As we were talking Quentin asks us if we were on Tumblr. I told him I dabbled but that outside of a poorly maintained photo-blog I wasn’t too involved. He asks if we’ve ever heard of Brooke Candy. This was met with blank expressions; philistines the both of us. Forced to clarify, Quentin semireluctantly elucidates on the nature of their missing housemate. ‘She’s an up-and coming pop singer’, he begins, ‘but she’s in London at the moment recording with Will.I.am’. This prompts a raising of eye brows from Muck and I. This only intensifies when Quentin nonchalantly adds, ‘her and Azealia Banks used to strip together’.
Quentin (L.A. 2013)
Our collective ignorance of their social status went down as a novelty. We hit it off and instantly began a cultural exchange of sorts. We bonded over a shared interest in nightlife. They were taken with our use of ‘craic’ and ‘The Session’ which we explained at length. In exchange, they divulged the significance of twerking and getting ‘rekt’.
Later in the evening we buy drinks for our gracious hosts, thinking that the least we could do to repay their hospitality is to drink ourselves under their table. As we prepare to leave we’re told that we’re going to have to change clothes. ‘You’re never going to get into anywhere dressed like that’, Seth explained matter-of-factly. ‘Here, you can wear these’, he says after emerging from within his coat rack. I got landed with a double-XL hoodie with a print of a mushroom cloud while Muck was lucky enough to be handed a t-shirt and shorts combo that made him look like a flight-plan for the Starship Enterprise. ‘If anyone asks, make sure to tell them you’re wearing Seth Pratt’, we were told.
From there, everything starts to get hazy. Most, if not all, recollections I have from that night are owed to whatever happened to be preserved by my camera. I remember getting picked up outside the club by someone who was driving a red convertible. We sped down LA’s boulevards, roof down, standing on the back seat, with Daft Punk’s ‘Doin’ it Right’ blaring from the car stereo. I remember thinking that this was one of the most bizarre things to have ever happened to me.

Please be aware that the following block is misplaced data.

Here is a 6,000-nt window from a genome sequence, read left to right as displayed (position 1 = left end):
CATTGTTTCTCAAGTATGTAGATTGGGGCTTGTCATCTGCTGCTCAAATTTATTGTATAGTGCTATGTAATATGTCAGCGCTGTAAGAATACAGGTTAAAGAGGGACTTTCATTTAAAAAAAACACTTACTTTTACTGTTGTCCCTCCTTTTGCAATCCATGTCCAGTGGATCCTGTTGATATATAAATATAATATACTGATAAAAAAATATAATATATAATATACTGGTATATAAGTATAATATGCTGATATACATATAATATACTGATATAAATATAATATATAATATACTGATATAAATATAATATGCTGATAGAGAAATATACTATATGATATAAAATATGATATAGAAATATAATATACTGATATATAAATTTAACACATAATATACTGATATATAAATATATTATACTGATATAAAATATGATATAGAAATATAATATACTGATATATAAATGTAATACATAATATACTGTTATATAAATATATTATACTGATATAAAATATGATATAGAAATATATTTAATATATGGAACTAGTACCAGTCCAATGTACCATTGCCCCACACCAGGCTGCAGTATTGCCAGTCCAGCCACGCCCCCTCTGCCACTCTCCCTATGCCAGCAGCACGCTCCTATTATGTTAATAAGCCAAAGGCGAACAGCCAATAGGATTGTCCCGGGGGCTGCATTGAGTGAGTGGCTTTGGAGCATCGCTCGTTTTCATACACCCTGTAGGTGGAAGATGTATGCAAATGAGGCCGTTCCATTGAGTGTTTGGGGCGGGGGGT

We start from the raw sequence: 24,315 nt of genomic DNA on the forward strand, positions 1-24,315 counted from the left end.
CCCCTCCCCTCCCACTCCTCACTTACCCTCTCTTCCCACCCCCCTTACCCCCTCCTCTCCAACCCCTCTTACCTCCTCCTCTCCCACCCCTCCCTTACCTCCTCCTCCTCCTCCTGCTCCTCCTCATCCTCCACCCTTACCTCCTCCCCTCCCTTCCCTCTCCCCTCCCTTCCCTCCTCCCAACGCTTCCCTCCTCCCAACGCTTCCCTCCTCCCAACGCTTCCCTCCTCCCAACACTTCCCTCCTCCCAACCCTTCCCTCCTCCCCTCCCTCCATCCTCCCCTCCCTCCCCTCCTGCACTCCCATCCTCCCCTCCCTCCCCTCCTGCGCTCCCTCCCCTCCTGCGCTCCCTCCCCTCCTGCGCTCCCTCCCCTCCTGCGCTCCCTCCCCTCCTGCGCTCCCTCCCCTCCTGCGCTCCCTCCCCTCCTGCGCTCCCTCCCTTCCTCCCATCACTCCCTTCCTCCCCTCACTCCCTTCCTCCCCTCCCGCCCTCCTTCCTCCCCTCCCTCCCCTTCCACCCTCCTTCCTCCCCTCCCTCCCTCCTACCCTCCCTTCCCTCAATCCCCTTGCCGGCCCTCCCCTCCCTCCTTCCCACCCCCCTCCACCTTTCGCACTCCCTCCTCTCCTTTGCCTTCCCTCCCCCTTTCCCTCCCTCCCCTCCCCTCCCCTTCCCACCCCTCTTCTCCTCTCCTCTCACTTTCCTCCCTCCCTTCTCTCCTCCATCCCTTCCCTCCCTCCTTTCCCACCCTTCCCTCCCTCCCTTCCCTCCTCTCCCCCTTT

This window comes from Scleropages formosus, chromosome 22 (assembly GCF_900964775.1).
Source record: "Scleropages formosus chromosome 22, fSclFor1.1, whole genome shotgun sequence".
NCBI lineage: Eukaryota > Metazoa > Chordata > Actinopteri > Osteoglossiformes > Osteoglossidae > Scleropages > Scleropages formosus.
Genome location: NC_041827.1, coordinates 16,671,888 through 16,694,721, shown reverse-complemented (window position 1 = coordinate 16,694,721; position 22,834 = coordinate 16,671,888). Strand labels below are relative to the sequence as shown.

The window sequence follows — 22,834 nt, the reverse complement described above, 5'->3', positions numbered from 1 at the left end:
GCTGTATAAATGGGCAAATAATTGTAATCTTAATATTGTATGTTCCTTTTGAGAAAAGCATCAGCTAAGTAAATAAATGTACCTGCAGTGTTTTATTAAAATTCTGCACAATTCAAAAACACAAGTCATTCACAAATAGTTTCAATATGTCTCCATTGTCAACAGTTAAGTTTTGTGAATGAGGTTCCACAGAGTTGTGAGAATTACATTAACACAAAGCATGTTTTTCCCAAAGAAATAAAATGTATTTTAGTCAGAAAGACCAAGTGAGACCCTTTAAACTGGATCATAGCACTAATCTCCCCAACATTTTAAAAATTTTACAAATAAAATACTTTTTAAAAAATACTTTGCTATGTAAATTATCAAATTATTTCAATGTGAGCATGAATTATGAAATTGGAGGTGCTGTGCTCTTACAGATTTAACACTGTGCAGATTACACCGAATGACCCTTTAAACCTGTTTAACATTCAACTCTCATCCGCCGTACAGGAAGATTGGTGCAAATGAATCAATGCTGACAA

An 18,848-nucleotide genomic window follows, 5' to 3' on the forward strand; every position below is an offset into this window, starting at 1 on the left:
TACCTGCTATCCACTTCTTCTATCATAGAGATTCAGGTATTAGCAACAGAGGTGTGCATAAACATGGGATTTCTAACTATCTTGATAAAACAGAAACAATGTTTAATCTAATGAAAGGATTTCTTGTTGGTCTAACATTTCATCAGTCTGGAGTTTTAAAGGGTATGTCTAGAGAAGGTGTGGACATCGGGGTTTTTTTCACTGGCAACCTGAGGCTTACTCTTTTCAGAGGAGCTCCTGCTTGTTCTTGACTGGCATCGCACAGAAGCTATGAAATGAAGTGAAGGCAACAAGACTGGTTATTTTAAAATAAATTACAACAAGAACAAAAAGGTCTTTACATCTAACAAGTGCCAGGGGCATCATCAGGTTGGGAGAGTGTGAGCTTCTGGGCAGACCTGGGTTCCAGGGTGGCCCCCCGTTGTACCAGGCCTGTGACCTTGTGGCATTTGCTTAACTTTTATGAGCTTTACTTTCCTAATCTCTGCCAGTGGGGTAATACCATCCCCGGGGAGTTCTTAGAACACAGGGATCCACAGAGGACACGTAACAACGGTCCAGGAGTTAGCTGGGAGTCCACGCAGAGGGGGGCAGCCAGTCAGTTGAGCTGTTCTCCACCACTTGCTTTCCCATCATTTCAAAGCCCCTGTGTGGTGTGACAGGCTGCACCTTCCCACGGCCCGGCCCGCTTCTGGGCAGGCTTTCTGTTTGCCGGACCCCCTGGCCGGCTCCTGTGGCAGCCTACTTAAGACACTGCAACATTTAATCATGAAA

The next thing I remember is standing on that windowsill.
Turns out, when we got back to the apartment we were locked out of the bedroom where I had left my camera. Knowing that this was the one vital possession we had, the decision was made to climb out of the living-room window and break into the bedroom from the outside. While the mission was in progress, a small crowd had gathered beneath us. People from the apartment directly across the road from ours began leaning out of their window and enthusiastically yelling ‘Spiderman’ as Muck climbed down a gutter to safety.
By the time we got back into the house, an afterparty was in full swing. As I made my way to the bathroom I just about heard someone suggest that myself and Muck should get tattoos. By the time I came back Muck was already sitting on a chair with Kyle, needle in-hand, tapping a pattern onto his arm. As I walked into the room I was instantly informed that I had to get one too. At that point in time, having already witnessed so much insanity it didn’t seem like there was really an alternative. Five minutes later, I was the proud owner of three black dots and a sore arm. ‘That’s a Mexican gang tattoo’, Fitch cheerfully informed us. ‘It means “my crazy life”, people usually get it when they go to prison. I think it suits you two’.
And that was that.
Looking back on that day I remain totally bewildered. Nothing quite like that had ever happened to me before nor has it happened since. Whenever most people hear this story their first question is usually whether I regret it. Personally, I’ve never been too fond of regrets. I think––especially through being a photographer–– I am acutely aware of the ephemeral nature our memories. Ultimately, that’s why we take photographs. It is an act of preservation, of documentation, it is a desperate attempt to hang onto the things we find meaningful. Now, anytime I look at the three faded black dots that adorn my arm I am instantly transported to one of the most intense experiences of my life. I remember not only that night and the people that we met but also the feeling of a profound release from weeks of ennui. That in itself carries a certain value. I do not claim to be proud of what happened. But I am happy that it did.
Photos taken from Reprobates in the USA, a photo documentary of a summer spent slumming it around America.
Words and photos: George Voronov